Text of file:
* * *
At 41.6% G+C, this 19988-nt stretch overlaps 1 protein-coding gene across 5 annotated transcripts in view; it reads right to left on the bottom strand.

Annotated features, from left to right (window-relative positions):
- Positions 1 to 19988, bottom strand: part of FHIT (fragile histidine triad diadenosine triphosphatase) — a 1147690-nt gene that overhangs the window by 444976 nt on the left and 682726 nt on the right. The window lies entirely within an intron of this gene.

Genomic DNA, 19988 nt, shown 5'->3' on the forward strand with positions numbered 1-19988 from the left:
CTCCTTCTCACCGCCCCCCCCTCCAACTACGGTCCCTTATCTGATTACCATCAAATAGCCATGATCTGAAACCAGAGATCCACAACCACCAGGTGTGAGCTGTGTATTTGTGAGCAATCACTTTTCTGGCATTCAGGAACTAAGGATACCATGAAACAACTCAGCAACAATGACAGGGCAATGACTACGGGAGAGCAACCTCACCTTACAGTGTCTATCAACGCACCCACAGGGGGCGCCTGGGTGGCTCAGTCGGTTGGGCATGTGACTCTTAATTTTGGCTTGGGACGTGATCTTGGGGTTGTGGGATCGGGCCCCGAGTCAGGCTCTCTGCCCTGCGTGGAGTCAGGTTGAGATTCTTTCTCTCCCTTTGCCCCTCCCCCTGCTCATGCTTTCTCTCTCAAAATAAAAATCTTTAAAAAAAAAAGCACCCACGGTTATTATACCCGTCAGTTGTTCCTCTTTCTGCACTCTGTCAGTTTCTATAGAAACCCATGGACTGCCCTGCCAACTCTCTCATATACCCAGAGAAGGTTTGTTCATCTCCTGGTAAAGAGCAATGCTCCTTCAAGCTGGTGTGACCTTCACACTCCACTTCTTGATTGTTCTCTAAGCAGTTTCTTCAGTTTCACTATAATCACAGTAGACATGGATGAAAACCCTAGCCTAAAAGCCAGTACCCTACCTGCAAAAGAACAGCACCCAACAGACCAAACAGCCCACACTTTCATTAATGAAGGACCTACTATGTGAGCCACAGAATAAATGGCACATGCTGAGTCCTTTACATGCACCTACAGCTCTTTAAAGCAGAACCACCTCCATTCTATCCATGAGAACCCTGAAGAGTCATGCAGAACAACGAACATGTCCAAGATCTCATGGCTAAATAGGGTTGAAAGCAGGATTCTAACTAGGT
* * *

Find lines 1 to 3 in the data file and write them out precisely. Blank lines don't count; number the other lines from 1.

At 41.6% G+C, this 19988-nt stretch overlaps 1 protein-coding gene across 5 annotated transcripts in view; it reads right to left on the bottom strand.

Annotated features, from left to right (window-relative positions):
- Positions 1 to 19988, bottom strand: part of FHIT (fragile histidine triad diadenosine triphosphatase) — a 1147690-nt gene that overhangs the window by 444976 nt on the left and 682726 nt on the right. The window lies entirely within an intron of this gene.